Evaluation of a 'drop box' doorstep assessment service to aid remote assessments for COVID-19 in general practice.
|dc.contributor.author||Irving, Greg; orcid: 0000-0002-9471-3700; email: email@example.com|
|dc.identifier.citation||BMJ open quality, volume 10, issue 1|
|dc.description||From PubMed via Jisc Publications Router|
|dc.description||History: received 2020-08-04, revised 2021-02-08, accepted 2021-03-17|
|dc.description||Publication status: ppublish|
|dc.description.abstract||The COVID-19 is an established threat whose clinical features and epidemiology continues to evolve. In an effort to contain the disease, the National Health Service has adopted a digital first approach in UK general practice resulting in a significant shift away from face-to-face consultations. Consequently, more consultations are being completed without obtaining objective recording of vital signs and face-to-face examination. Some regions have formed hot hubs to facilitate the review of suspected COVID-19 cases and keep their practice site 'clean' including the use of doorstep observations in avoiding the risk of face-to-face examination. To support the safe, effective and efficient remote assessment of suspected and confirmed patients with COVID-19, we established a doorstep assessment service to compliment telephone and video consultations. This allows physiological parameters such as temperature, pulse, blood pressure and oxygen saturation to be obtained to guide further triage. Quality improvement methods were used to integrate and optimise the doorstep assessment and measure the improvements made. The introduction of a doorstep assessment service increased the proportion of assessments for patients with suspected COVID-19 in routine care over weeks. At the same time we were able to dramatically reduce face-to-face assessment over a 6-week period by optimising through a range of measures including the introduction of a digital stethoscope. The majority of patients were managed by their own general practitioner following assessment supporting continuity of care. There were no adverse events during the period of observation; no staff absences related to COVID-19. Quality improvement methods have facilitated the successful integration of doorstep assessments into clinical care. [Abstract copyright: © Author(s) (or their employer(s)) 2021. Re-use permitted under CC BY-NC. No commercial re-use. See rights and permissions. Published by BMJ.]|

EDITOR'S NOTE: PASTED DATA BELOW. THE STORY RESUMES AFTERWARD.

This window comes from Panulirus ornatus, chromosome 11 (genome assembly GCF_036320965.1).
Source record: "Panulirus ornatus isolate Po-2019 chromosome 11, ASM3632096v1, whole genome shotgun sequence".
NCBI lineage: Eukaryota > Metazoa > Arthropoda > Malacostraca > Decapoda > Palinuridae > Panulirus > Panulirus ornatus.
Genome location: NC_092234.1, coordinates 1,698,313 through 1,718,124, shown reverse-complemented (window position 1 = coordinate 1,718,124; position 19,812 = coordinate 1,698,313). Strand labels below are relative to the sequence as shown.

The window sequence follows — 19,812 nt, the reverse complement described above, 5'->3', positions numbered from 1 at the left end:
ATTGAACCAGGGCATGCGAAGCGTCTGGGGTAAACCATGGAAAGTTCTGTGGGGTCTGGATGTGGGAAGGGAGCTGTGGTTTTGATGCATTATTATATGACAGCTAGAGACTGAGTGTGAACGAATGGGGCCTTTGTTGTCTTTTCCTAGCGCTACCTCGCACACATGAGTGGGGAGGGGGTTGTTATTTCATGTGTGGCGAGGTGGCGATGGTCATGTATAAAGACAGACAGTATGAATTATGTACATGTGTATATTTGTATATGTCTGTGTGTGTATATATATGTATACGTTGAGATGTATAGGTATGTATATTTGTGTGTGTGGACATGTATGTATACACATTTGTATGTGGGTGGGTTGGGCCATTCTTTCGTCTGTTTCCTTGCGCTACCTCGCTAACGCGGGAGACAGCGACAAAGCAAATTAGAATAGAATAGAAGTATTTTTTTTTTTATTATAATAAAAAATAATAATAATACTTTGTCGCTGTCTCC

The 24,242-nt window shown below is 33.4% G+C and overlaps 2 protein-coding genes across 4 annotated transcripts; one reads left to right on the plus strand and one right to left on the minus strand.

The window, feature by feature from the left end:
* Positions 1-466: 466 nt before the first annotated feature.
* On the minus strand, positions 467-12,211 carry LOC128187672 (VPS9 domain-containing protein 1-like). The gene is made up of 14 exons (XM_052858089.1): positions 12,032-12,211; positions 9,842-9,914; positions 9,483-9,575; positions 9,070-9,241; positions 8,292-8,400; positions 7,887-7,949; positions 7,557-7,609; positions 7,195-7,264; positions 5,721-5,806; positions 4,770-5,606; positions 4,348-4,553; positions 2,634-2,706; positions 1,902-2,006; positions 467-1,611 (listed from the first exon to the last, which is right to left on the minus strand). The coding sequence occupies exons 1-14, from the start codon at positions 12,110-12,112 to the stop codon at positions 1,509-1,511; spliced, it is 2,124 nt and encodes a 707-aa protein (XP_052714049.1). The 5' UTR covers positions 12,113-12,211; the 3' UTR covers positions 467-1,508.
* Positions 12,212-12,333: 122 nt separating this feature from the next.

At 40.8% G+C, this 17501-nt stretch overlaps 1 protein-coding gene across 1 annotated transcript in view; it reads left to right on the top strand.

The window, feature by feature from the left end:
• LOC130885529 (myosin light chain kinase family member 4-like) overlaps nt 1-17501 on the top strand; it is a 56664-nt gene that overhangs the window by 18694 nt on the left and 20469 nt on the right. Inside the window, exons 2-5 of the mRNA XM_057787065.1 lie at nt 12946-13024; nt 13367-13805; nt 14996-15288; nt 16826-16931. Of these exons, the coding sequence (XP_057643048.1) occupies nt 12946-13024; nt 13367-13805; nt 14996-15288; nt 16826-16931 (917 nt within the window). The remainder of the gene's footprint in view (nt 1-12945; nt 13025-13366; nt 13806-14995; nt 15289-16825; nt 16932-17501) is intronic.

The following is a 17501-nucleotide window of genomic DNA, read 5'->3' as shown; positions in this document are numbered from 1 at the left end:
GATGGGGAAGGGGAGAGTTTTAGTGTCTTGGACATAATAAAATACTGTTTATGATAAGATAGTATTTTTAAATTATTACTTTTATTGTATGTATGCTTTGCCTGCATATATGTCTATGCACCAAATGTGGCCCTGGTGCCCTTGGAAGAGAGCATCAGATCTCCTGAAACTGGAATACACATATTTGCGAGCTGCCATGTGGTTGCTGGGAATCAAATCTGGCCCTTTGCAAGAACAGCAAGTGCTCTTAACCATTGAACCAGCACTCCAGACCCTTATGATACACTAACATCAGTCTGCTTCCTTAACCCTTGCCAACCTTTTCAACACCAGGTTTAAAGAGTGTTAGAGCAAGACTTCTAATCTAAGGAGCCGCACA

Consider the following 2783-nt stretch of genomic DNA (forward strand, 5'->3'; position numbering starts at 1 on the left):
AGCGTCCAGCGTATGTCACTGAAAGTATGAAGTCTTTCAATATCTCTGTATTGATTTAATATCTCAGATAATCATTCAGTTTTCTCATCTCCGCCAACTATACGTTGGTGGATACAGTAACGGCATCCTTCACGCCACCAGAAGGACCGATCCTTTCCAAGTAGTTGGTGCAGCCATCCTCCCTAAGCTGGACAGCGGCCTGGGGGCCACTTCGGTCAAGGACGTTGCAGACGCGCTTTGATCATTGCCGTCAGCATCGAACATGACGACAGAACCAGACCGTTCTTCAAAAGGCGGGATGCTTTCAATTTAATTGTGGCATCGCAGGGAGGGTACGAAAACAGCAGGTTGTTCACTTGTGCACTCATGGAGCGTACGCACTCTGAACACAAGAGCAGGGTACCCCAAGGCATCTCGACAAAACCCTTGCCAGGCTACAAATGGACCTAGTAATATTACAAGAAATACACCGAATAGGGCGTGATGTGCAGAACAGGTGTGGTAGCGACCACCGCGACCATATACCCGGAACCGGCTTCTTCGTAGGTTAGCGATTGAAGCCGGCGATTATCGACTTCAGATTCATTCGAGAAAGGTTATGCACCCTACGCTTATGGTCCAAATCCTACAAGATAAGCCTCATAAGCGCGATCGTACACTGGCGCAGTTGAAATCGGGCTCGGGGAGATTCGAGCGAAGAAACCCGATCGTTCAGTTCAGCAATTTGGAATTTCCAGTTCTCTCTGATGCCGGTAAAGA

|dc.title||Evaluation of a 'drop box' doorstep assessment service to aid remote assessments for COVID-19 in general practice.|